How did a deli in New Jersey become worth more than $100 million? Through fraud, U.S. prosecutors say, one spearheaded by three men with North Carolina connections.
Last week, the United States Attorney's Office indicted Peter Coker Sr. of Chapel Hill, his son Peter Coker Jr., and James Patten of Winston-Salem for artificially inflating the stock prices of two publicly traded companies. One of those companies, Hometown International Inc., held a deli in the Philadelphia suburb of Paulsboro, New Jersey, as its lone asset.
Now permanently closed, Your Hometown Deli "had annual revenue of less than $40,000," according to a complaint from the United States Securities and Exchange Commission. Yet at various points throughout 2021 and early 2022, stock in Hometown International sold for upwards of $14 per share, giving the company a nine-figure market capitalization.
Prosecutors say the three defendants boosted the value by engaging in illegal "coordinated trading events," including tactics like wash trading and match trading, which create misleading impressions of market activity around certain stocks. The defendants then allegedly sought to profit from Hometown's inordinate market cap by entering a reverse merger, in which a private company absorbs a public one.
In addition to Hometown, Patten and the Cokers are also accused of manipulating the stock of a shell company called E-Waste Corp., which reached a market capitalization of around $120 million despite earning no revenue.
Each defendant faces a dozen charges. On Sept. 26, Patten and Coker Sr. were arrested and appeared in the North Carolina Middle District Court. Both have been released on bail.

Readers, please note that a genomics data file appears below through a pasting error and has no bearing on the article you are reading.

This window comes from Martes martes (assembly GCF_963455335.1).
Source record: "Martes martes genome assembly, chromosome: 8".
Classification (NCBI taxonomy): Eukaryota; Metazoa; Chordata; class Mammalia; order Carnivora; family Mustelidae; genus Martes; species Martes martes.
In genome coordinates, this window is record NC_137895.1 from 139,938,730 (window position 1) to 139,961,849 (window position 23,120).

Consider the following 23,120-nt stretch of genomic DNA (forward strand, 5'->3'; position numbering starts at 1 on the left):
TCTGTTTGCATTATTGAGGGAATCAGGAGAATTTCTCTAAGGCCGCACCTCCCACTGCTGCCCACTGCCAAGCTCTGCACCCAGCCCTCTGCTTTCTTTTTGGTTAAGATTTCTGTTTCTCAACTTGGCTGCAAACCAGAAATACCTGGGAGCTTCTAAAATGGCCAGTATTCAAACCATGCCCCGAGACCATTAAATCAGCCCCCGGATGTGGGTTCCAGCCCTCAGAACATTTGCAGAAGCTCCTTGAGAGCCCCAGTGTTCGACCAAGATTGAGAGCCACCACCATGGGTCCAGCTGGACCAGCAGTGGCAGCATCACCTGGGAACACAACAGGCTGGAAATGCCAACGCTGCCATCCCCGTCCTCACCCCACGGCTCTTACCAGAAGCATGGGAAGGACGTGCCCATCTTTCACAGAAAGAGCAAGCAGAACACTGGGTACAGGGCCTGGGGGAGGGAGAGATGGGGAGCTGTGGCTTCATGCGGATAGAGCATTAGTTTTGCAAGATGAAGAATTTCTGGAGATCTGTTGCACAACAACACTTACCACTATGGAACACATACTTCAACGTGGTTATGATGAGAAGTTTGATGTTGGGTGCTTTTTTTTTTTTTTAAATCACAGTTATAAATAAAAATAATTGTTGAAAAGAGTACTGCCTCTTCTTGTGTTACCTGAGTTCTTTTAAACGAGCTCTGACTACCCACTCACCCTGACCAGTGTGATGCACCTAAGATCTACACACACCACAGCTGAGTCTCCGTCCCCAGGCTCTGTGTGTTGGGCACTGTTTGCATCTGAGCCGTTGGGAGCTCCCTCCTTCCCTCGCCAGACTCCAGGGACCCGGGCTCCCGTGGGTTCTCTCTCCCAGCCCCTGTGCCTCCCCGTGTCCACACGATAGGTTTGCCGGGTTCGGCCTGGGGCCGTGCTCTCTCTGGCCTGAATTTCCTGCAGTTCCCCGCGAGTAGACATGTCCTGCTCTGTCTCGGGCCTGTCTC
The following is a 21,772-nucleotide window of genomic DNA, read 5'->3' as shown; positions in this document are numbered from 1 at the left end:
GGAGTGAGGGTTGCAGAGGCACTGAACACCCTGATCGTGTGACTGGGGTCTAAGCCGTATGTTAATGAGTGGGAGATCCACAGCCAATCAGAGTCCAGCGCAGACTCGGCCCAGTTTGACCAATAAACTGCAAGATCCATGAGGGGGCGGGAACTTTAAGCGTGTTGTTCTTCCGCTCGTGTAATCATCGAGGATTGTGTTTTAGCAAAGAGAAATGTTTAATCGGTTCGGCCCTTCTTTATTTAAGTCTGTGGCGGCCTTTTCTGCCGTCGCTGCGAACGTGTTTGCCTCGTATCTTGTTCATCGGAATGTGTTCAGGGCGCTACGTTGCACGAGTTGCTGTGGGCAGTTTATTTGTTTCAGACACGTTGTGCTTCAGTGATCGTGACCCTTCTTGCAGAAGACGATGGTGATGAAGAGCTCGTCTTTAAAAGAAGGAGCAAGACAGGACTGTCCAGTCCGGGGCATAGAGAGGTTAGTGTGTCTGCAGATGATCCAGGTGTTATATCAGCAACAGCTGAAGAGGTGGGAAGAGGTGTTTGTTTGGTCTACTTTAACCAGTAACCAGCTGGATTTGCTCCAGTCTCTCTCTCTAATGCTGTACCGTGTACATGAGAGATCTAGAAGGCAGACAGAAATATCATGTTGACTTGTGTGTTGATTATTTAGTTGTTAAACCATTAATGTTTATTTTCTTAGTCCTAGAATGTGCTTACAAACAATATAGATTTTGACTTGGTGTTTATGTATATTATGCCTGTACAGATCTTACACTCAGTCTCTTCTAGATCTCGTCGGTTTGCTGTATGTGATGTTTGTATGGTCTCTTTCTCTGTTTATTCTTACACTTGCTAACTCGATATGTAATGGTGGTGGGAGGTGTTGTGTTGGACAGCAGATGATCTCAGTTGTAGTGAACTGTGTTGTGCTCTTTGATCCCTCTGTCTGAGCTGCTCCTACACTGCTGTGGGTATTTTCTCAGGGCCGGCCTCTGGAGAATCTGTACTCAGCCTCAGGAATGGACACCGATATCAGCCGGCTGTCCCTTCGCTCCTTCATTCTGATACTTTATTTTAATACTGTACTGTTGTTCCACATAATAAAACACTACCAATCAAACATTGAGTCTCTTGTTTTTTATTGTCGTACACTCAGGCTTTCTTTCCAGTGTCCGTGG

Coker Jr., who is based in Hong Kong, remains at large, the U.S. Attorney's Office of New Jersey told The News & Observer.
Besides the three defendants, the indictment also lists four unnamed co-conspirators, two of whom live in North Carolina (one in Greensboro and one in Raleigh.)
Another part of the alleged scheme involved enriching the Carrboro investment firm Tryon Capital, which Coker Sr. controlled. According to the indictment, Hometown International and E-Waste paid Tryon thousands of dollars each month in a "consulting agreement."
Tryon Capital is now listed as "dissolved," on the North Carolina Secretary of State's website. Neither Coker Sr. nor Patten could be reached for comment. The News & Observer also left messages for their lawyers but has yet to hear back.
This story was produced with financial support from a coalition of partners led by Innovate Raleigh as part of an independent journalism fellowship program. The N&O maintains full editorial control of the work.
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